I’m sometimes asked why I don’t turn email notifications off on my phone. I have four different accounts, all of which are pretty busy, and receive notifications for all of them on my phone. It’s a genuine cause of stress. But I refuse to turn off my email notifications, quite simply for the same reason I leave notifications on for Facebook and Twitter: I don’t want to miss anything that might be important. That one notification in a blizzard of quite literally hundreds could prove crucial. You never know.
I clocked Andrew Weatherall’s name in the title of an email landing in my inbox at around half past two in the afternoon. I was working – dayjobbing, not writing – and I didn’t think much of it until about an hour later when I noticed Facebook was suddenly brimming with posts about his sad and untimely death.
The last time I had to pen a review under such challenging circumstances was in January 2016 when I was asked to deliver a review of David Bowie’s ‘Black Star’ to a 24-hour deadline. There may not be a deadline here, but Weatherall is an artist who’s touched the lives of so many, and across a full gamut of genres, as beloved by those who grew up on indie music as in clubs, as well as the more underground scene, the world of warehouse raves – and unanimously respected by all factions.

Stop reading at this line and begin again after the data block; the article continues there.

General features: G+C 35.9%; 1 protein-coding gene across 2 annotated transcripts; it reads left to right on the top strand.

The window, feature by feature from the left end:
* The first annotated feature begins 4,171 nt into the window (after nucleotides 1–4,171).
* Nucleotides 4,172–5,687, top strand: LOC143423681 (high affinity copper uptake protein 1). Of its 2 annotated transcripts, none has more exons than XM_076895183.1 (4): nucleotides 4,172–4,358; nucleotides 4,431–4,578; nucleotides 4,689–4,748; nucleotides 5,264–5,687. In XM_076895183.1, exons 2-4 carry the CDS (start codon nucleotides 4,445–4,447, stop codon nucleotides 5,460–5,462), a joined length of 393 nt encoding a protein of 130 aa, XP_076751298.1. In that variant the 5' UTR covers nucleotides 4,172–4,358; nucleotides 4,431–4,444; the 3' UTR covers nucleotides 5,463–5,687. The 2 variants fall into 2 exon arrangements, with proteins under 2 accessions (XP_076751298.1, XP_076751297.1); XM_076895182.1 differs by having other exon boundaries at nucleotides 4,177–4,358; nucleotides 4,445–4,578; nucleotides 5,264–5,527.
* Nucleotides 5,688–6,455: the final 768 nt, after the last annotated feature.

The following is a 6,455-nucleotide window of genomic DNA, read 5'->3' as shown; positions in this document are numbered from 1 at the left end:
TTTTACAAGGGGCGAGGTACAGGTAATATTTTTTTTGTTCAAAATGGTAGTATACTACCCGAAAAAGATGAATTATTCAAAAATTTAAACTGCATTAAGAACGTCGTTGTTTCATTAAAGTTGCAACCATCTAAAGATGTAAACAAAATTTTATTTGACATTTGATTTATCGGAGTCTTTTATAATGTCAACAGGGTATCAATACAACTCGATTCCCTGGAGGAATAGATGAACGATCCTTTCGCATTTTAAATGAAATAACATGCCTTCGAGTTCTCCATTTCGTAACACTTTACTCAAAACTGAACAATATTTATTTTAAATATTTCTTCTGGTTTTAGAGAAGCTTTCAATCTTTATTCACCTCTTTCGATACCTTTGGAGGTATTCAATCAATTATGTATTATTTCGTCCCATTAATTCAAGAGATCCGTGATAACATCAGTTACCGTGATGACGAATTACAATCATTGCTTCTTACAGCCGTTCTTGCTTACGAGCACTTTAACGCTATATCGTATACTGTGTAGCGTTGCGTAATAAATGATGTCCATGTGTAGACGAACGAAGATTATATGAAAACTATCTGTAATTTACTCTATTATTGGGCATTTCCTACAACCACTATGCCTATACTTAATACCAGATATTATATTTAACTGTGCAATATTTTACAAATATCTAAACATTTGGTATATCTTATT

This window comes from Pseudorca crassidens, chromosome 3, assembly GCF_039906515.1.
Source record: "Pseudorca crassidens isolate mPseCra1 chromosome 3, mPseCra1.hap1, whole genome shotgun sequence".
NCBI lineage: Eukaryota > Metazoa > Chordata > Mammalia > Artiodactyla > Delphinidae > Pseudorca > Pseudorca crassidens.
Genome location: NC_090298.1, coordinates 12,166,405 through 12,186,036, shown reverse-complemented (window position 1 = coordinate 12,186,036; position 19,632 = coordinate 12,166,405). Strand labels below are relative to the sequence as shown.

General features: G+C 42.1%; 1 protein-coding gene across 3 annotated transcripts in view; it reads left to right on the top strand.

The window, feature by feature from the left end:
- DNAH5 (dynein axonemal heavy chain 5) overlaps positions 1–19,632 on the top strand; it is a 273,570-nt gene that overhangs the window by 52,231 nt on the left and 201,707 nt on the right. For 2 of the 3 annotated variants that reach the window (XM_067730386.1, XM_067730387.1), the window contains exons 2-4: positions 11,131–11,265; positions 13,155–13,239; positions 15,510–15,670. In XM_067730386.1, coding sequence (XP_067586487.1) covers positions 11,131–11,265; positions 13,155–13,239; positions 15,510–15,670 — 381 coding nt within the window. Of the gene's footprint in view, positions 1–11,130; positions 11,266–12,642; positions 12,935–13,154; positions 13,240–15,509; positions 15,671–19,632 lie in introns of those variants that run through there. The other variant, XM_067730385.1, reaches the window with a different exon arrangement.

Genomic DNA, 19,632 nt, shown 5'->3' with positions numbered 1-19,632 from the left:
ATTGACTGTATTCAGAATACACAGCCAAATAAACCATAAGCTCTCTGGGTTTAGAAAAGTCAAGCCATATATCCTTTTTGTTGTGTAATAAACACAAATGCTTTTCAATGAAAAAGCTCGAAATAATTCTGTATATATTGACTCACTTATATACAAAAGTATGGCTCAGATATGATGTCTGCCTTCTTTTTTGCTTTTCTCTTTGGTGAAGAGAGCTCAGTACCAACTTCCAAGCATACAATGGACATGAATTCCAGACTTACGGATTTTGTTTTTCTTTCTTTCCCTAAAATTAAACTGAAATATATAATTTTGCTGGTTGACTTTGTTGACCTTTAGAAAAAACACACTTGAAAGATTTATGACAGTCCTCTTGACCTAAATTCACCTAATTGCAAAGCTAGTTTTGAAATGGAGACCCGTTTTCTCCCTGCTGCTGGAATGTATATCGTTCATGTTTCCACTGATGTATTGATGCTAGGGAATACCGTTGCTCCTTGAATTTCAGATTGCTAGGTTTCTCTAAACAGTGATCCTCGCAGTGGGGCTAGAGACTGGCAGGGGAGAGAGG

This limited-to-1000-copies-vinyl-only release (which is sold out in advance) reminds us that however far he ventured into commercially successful and critically-acclaimed territories, he remained true to his techno roots. The press release promises ‘two thudding, low slung tracks’ on which Andy Bell ‘returns to join Andrew in the studio, layering a haunting, tripped-out guitar line over the top. File under cosmic dub’.
‘Unknown Plunderer’ forges a deep, trippy groove, a thick, low bass bouncing slow and hypnotic. It’s not about trajectory but repetition, and if anyone understands the power of a strong but understated groove, it’s Weatherall, and this groove makes its way into your body by stealth. It’s very much about the space, the atmosphere, and operating to the tenet that less is more.
And so it is that the appropriately-titled nine-minute ‘End Times Sound’ thumps out an insistent kick drum beat around which electronic bleeps whizz and fizz like shooting stars. There are some dubby clattering percussive additions that echo off toward a darkening horizon, while a haunting guitar drifts in an out, carving a motif reminiscent of the (fade out bit) on Kraftwerk’s ‘The Model’, only played by an 80s goth band, soaked in chorus and delay… and then a lone and lonesome harmonica drawls in and things take a kind of twangy Western turn: for a track so sparse and spacious, there’s a lot going on, and all of it works.
While this release won’t register in the scheme of his legacy, it’s entirely representative of one of the most wide-ranging and wide-reaching multi-skilled artists of the last 25 years, and who spent a career continually redefining boundaries.